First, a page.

- 1 can (drained) black beans (I used organic, low sodium)
- 3 green jalepeno (seeds and spine removed)
- 2 to 3 teaspoons of lemon juice
- 3/4 to 1 tablespoon of crushed garlic
- 2 to 3 of shakes of coarse ground pepper
- 2.5 to 3 heaping tablespoons of tahini
- somewhere around 2 to 3 teaspoons of extra coarse sea salt (add more to taste)
- 5 or so good shakes of cumin
- 5 or so good shakes of paprika
- 1 or 2 tablespoons of olive oil
- 4 to 6 shakes of chipotle hot sauce (This really depends on your level of spice tolerance; you may want to blend and add until you get to the level of spice you like. I like the Bufalo brand pictured above and it contains no traces of actual buffalo. This stuff also tastes great in guacamole.)
My husband begged me to add this to my blog so I wouldn't forget the ingredients. I hope you find it as tasty as he does.
The dip tastes great with the new veggie chips from Trader Joes.
Saturday, March 8, 2008
My Dad turned 89 last week and we had a large gathering at my house. I made all of the food; which was all vegan. It was carnivore approved and no one missed any of the flesh or (milk) puss they were used to. I made a variety of foods and my guests nagged me to give them the recipes. Since they all came from my head, I need to blog as much of the dishes as I can before I forget.
One of the show stoppers was my steamed dumplings. These little suckers are a little time consuming to make, but well worth it. If you've never made asian dumplings, I'd suggest watching a tutorial on the web. If you google it, you'll find step by step images and video on how to stuff and fold the dumpling. When buying the dumpling skins, make sure they are the round ones (the square ones are for wonton and the thickness is different) and vegan (some brands contain egg).
I used to make one dumpling at a time, but I found it easier to lay out as many dumpling skins as you can (I used an extra large cutting board as my base), place the stuffing in each, then fold (you must wet the rim of the dumpling before you fold and pinch the skin edges together). You will need something to steam the dumplings with. I use the traditional bamboo steamers, which is placed in a wok. The wok contains the water which then steams the dumplings. I line my bamboo steamer with parchment paper. The dumplings peel right off and there is no cleanup. I also flavor the water in the wok with miso and/or large chunks of sea salt.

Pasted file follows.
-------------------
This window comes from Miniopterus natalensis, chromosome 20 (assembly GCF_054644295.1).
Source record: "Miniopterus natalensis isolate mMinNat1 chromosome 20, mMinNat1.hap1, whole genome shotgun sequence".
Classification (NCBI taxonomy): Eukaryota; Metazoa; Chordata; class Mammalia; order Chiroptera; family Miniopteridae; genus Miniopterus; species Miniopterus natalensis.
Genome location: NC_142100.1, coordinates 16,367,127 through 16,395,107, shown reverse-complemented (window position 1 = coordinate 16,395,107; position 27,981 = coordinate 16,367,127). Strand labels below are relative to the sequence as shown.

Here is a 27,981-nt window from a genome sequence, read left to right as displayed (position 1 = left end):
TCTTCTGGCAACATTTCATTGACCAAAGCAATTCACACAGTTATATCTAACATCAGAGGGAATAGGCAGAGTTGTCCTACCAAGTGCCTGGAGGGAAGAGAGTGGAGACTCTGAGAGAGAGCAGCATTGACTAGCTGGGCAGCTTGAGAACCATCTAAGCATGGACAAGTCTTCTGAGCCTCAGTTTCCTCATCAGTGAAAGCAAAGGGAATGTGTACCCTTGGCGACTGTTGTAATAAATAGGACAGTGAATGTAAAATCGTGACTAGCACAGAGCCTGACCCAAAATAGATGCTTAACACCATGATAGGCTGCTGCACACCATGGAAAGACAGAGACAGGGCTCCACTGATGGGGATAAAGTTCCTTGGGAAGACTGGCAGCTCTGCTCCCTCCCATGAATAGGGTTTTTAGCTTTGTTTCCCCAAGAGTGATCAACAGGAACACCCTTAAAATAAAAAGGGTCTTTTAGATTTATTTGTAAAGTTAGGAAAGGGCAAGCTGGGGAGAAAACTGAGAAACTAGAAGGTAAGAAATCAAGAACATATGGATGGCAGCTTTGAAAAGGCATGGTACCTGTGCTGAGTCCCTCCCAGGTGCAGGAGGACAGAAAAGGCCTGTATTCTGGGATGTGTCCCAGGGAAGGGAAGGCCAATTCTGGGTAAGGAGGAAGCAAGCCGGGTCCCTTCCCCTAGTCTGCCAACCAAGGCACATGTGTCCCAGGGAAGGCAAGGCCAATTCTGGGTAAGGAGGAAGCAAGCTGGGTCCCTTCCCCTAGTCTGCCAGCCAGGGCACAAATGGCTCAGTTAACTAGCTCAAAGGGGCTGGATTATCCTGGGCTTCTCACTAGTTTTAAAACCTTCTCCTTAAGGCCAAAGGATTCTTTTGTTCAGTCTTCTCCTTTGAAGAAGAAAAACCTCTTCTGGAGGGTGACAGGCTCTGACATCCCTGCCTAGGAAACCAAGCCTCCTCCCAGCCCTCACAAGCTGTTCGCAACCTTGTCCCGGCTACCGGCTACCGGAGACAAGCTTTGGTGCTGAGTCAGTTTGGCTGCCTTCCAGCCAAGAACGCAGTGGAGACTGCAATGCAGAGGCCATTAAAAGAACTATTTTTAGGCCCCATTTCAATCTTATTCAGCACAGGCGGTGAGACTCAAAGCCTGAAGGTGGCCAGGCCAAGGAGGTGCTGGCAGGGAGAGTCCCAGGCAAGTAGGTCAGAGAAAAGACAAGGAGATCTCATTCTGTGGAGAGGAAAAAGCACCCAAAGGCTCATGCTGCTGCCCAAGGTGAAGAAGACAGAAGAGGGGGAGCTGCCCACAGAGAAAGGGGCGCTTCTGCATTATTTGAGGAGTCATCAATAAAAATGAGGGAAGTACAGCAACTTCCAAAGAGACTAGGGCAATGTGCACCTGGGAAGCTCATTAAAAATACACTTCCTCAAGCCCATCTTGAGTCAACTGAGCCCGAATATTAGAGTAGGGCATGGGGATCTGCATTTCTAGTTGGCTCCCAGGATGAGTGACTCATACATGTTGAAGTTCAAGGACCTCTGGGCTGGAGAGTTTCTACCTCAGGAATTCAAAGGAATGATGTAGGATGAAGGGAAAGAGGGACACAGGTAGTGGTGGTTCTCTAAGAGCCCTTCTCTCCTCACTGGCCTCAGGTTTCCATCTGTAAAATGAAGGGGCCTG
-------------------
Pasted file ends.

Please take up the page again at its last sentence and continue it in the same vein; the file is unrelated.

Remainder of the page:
Put the following in a food processor.....
- 1 large sweet potato (cooked: either bake ahead of time or pop in the microwave until soft)
- 1 handful of shiitake mushrooms (I used fresh ones, however if you use the dried ones make sure you rehydrate them enough to be soft)
- 1 can of mock duck (wheat gluten) drained (you can use your own seitan, but this stuff has been perfectly flavored for the job)
- a couple of shakes of dark mushroom soy sauce (this stuff is the bomb! - it has a rich, salty flavor that brings out the flavor of the mushrooms)
- a couple of shakes of vegan mushroom oyster sauce (this stuff is also the bomb - it has a sweet taste that will bring out the flavor of the sweet potato)
- a few shakes of thick ground pepper
Pulse in the food processor until everything is chopped up. You want a thick consistency, not creamy; so don't blend the mixture. You might want to open the food processor between each pulse to push the contents down.
I stored the mixture in the fridge for 24 hours to bring out the flavor. If you don't have that much time, you can probably start stuffing the dumplings whenever you want. Just make sure that the mixture is at least room temperature or colder. If you used a hot potato, you'll need to wait until the mixture cools.
Now start stuffing the dumplings. Each dumpling will only hold a little dollop of the mixture, so you can make around 25 or so from this recipe. Don't over stuff the dumpling or it will tear.
Serve warm, with a dipping sauce (although they're so tasty you don't really need extra sauce). I prefer sweet chili sauce or hoisin (plum sauce). However, tradational dipping sauce is fine too, but is salty rather than sweet.